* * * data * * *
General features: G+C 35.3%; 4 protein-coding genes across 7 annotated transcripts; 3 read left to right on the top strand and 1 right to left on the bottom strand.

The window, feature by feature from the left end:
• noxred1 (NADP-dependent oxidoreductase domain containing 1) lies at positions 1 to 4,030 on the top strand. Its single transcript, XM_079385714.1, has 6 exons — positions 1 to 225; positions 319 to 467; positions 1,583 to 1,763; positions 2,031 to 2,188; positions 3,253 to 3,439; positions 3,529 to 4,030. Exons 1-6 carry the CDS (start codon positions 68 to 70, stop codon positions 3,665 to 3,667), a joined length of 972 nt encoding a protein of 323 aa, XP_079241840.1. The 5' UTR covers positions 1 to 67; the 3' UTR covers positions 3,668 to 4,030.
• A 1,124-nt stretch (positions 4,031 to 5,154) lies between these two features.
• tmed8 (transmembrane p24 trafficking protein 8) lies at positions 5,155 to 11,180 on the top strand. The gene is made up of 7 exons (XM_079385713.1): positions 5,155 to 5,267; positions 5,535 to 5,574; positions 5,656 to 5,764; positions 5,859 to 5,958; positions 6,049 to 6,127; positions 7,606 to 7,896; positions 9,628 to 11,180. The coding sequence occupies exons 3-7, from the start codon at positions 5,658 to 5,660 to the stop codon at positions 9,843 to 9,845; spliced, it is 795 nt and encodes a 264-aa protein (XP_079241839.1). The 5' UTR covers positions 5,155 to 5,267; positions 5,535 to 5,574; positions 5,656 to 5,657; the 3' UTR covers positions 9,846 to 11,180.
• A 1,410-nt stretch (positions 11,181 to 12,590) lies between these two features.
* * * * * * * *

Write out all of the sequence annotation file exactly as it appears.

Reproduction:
General features: G+C 35.3%; 4 protein-coding genes across 7 annotated transcripts; 3 read left to right on the top strand and 1 right to left on the bottom strand.

The window, feature by feature from the left end:
• noxred1 (NADP-dependent oxidoreductase domain containing 1) lies at positions 1 to 4,030 on the top strand. Its single transcript, XM_079385714.1, has 6 exons — positions 1 to 225; positions 319 to 467; positions 1,583 to 1,763; positions 2,031 to 2,188; positions 3,253 to 3,439; positions 3,529 to 4,030. Exons 1-6 carry the CDS (start codon positions 68 to 70, stop codon positions 3,665 to 3,667), a joined length of 972 nt encoding a protein of 323 aa, XP_079241840.1. The 5' UTR covers positions 1 to 67; the 3' UTR covers positions 3,668 to 4,030.
• A 1,124-nt stretch (positions 4,031 to 5,154) lies between these two features.
• tmed8 (transmembrane p24 trafficking protein 8) lies at positions 5,155 to 11,180 on the top strand. The gene is made up of 7 exons (XM_079385713.1): positions 5,155 to 5,267; positions 5,535 to 5,574; positions 5,656 to 5,764; positions 5,859 to 5,958; positions 6,049 to 6,127; positions 7,606 to 7,896; positions 9,628 to 11,180. The coding sequence occupies exons 3-7, from the start codon at positions 5,658 to 5,660 to the stop codon at positions 9,843 to 9,845; spliced, it is 795 nt and encodes a 264-aa protein (XP_079241839.1). The 5' UTR covers positions 5,155 to 5,267; positions 5,535 to 5,574; positions 5,656 to 5,657; the 3' UTR covers positions 9,846 to 11,180.
• A 1,410-nt stretch (positions 11,181 to 12,590) lies between these two features.